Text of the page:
Why is theoretical knowledge so important in Aviation Training?

Why is theoretical knowledge so important in Aviation Training?

By Anthony Foxcroft

How often have you heard this: “Just learn the questions and answers, so you can pass your exams and get back to the flying”?

Too many aviation students, regardless if they are at PPL level, CPL level, or even at ATPL level treat theory as a ‘tick box’ exercise.

In the aviation industry, the quality that matters above all else is competence. You will find yourself being called upon at regular intervals to prove that you have attained and maintained your competence. The Civil Aviation Authority exams won’t be the last time you will be questioned on these topics. Each licence renewal, line check and job interview will delve into your technical knowledge. And it’s not just theoretical – every flight will require you to make decisions related to fuel planning, loading, weather, navigation, take-off and landing performance etc. that will materially influence the safety and efficiency of your aircraft.

Imagine a model of the elements which make up the quality of competence as a pyramid. Knowledge is the base of that pyramid which we will build upon, adding layers of Skills and Attitudes that add up to a competent pilot. Without a sturdy base even the most skilful pilot will be caught out.

EASA recognises the importance of this base level of knowledge and attendance at a registered ground school is compulsory in these states before you will be allowed to attempt the exams. There is also a trend in EASA of changing many mathematical questions away from multiple-choice towards typing in your answer to the required number of decimal places and showing the examiner how you arrived at that answer - you can't memorise these questions from a database.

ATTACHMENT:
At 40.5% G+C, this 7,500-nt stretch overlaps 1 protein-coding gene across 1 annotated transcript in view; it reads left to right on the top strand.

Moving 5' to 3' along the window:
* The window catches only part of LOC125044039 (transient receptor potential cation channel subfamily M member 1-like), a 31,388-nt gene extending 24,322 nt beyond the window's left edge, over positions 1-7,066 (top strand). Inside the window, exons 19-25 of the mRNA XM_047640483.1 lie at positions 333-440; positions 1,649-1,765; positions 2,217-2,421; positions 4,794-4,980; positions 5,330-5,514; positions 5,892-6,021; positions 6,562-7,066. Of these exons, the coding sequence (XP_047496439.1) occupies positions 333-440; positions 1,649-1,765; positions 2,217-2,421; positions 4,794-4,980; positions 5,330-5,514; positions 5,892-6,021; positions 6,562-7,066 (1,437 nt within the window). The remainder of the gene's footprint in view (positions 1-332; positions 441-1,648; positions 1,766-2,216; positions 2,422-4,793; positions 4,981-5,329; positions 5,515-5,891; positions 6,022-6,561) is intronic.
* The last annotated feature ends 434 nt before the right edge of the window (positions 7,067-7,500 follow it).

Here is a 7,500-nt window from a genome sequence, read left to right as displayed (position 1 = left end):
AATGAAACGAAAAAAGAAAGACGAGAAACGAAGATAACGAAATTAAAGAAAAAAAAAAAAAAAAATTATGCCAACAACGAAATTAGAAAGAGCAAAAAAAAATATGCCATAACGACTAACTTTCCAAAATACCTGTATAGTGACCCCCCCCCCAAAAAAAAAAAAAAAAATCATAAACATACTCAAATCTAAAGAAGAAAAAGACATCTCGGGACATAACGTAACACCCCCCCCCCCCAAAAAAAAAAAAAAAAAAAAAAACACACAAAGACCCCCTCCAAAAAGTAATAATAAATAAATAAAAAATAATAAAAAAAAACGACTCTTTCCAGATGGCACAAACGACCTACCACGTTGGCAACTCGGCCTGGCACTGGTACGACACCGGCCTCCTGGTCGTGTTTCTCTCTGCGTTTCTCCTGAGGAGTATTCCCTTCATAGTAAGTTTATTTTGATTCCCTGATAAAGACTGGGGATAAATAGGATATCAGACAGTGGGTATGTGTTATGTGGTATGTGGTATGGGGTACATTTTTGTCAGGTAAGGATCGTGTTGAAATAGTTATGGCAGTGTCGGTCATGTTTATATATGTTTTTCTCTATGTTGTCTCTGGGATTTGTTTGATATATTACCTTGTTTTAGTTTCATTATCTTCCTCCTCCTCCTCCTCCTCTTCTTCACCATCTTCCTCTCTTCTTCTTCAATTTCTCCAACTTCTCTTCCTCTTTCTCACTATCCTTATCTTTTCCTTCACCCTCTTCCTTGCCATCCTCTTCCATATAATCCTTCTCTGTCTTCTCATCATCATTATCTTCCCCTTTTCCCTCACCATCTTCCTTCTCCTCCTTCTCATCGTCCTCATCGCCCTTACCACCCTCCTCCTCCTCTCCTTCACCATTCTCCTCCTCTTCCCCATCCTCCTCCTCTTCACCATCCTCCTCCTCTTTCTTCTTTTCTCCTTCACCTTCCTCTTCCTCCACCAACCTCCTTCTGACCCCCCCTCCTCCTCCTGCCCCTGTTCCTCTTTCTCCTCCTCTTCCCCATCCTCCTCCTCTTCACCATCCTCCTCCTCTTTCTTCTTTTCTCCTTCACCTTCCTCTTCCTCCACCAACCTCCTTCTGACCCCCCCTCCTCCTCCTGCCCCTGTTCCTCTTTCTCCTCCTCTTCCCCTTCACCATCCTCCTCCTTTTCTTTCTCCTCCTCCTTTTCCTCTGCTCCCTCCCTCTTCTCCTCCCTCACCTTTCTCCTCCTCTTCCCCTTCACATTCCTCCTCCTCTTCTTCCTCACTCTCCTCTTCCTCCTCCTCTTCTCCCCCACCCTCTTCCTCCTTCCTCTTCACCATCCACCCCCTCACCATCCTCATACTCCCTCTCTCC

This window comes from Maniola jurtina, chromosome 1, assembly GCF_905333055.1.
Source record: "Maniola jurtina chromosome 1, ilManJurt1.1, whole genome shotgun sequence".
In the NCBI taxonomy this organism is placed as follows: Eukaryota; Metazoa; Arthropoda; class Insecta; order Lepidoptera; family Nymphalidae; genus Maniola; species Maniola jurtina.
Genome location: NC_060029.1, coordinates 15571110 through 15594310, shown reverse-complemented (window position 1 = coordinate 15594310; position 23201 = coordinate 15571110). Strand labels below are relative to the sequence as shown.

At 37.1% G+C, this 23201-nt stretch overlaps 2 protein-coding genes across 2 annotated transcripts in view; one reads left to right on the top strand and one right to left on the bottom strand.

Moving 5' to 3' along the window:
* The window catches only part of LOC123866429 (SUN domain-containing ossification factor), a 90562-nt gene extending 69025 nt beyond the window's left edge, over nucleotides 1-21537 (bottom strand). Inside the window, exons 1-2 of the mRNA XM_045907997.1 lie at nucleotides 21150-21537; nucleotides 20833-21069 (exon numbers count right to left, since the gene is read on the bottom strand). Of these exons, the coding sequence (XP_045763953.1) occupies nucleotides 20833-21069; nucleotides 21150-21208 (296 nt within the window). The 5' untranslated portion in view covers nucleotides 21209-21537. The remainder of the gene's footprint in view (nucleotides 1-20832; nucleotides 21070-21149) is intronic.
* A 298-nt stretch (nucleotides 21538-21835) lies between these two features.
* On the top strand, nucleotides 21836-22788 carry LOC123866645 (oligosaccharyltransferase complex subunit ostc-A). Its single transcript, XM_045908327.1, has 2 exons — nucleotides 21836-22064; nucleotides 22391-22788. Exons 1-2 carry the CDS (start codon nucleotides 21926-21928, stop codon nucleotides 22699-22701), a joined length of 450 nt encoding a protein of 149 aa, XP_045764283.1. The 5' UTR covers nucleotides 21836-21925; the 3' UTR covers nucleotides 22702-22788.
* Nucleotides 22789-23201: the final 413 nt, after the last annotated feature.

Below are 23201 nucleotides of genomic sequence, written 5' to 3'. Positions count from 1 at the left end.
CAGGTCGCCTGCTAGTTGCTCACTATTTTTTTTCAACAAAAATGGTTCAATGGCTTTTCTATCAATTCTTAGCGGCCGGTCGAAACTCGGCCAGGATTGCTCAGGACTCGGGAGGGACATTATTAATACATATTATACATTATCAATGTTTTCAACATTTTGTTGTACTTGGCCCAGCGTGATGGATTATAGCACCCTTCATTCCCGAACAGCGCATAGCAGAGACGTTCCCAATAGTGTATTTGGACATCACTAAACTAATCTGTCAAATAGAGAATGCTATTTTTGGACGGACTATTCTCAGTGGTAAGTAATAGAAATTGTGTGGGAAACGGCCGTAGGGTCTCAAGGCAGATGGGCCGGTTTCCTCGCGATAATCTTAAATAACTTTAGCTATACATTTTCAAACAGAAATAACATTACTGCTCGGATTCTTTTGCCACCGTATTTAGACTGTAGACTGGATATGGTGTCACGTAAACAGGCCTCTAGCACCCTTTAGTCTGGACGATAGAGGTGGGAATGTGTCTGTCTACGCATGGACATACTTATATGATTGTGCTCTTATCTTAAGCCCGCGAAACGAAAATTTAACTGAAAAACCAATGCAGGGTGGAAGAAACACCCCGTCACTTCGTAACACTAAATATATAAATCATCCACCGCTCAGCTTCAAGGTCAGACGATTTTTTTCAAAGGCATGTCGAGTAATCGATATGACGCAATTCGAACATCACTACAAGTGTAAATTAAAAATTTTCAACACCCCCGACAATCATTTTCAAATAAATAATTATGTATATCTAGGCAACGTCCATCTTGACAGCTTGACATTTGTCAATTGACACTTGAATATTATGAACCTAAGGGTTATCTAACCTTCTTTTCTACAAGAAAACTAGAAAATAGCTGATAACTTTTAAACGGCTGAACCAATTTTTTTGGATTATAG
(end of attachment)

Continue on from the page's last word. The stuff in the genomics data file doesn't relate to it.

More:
Students who don’t attend a structured ground school or consider a Computer Based Training (CBT) course, such as the ones offered by Aviation Training, a registered SACAA ATO, often take a year or two to pass their theoretical examinations. This additional time in your training comes at a cost, in accommodation and food, lost opportunities and earning potential. The competition to secure your first job as a pilot can be intense. At this level there are generally more applicants than positions available. For many employers, the first filter will be to rank candidates by their number of first-time passes and overall percentage in the exams.

With all this in mind, the time you invest in your studies at this stage is fundamental to your success and safety for the rest of your career.

Anthony Foxcroft

CFI of Aviation Training, with 20 years’ experience as an airline pilot and instructor

Aviation Training, a registered South African Civil Aviation Authority (SACAA) Aviation Training Organisation (ATO) offers comprehensive Computer Based Training (CBT) courses for PPL, CPL, IROP, ATPL, and General Radio exam